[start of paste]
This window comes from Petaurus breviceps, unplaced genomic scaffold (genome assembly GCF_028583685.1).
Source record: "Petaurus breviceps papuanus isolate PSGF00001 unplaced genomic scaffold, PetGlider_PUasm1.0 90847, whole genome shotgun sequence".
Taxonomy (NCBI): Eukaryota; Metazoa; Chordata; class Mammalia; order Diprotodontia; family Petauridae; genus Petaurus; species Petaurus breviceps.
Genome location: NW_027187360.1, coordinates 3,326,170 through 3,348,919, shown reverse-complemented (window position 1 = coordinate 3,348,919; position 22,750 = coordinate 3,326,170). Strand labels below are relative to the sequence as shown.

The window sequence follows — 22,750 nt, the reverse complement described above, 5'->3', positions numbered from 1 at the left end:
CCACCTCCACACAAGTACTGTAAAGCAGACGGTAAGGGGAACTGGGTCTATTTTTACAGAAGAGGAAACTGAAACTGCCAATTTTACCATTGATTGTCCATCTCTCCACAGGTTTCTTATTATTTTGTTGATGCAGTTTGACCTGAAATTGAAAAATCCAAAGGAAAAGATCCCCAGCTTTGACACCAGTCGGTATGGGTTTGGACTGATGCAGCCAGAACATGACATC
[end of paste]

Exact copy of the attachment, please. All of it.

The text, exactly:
This window comes from Petaurus breviceps, unplaced genomic scaffold (genome assembly GCF_028583685.1).
Source record: "Petaurus breviceps papuanus isolate PSGF00001 unplaced genomic scaffold, PetGlider_PUasm1.0 90847, whole genome shotgun sequence".
Taxonomy (NCBI): Eukaryota; Metazoa; Chordata; class Mammalia; order Diprotodontia; family Petauridae; genus Petaurus; species Petaurus breviceps.
Genome location: NW_027187360.1, coordinates 3,326,170 through 3,348,919, shown reverse-complemented (window position 1 = coordinate 3,348,919; position 22,750 = coordinate 3,326,170). Strand labels below are relative to the sequence as shown.

The window sequence follows — 22,750 nt, the reverse complement described above, 5'->3', positions numbered from 1 at the left end:
CCACCTCCACACAAGTACTGTAAAGCAGACGGTAAGGGGAACTGGGTCTATTTTTACAGAAGAGGAAACTGAAACTGCCAATTTTACCATTGATTGTCCATCTCTCCACAGGTTTCTTATTATTTTGTTGATGCAGTTTGACCTGAAATTGAAAAATCCAAAGGAAAAGATCCCCAGCTTTGACACCAGTCGGTATGGGTTTGGACTGATGCAGCCAGAACATGACATC